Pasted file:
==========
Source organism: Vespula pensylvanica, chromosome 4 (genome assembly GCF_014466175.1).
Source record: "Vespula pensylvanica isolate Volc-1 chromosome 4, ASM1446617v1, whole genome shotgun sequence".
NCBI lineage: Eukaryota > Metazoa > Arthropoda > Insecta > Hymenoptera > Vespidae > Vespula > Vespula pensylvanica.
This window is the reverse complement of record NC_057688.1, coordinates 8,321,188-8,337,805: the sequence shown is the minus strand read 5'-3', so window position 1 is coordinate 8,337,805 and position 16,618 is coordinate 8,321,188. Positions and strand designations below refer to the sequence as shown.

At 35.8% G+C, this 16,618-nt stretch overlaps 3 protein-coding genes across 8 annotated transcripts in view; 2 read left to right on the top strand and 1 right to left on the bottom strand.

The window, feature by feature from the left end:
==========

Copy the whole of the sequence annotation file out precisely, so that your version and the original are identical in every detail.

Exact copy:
Source organism: Vespula pensylvanica, chromosome 4 (genome assembly GCF_014466175.1).
Source record: "Vespula pensylvanica isolate Volc-1 chromosome 4, ASM1446617v1, whole genome shotgun sequence".
NCBI lineage: Eukaryota > Metazoa > Arthropoda > Insecta > Hymenoptera > Vespidae > Vespula > Vespula pensylvanica.
This window is the reverse complement of record NC_057688.1, coordinates 8,321,188-8,337,805: the sequence shown is the minus strand read 5'-3', so window position 1 is coordinate 8,337,805 and position 16,618 is coordinate 8,321,188. Positions and strand designations below refer to the sequence as shown.

At 35.8% G+C, this 16,618-nt stretch overlaps 3 protein-coding genes across 8 annotated transcripts in view; 2 read left to right on the top strand and 1 right to left on the bottom strand.

The window, feature by feature from the left end: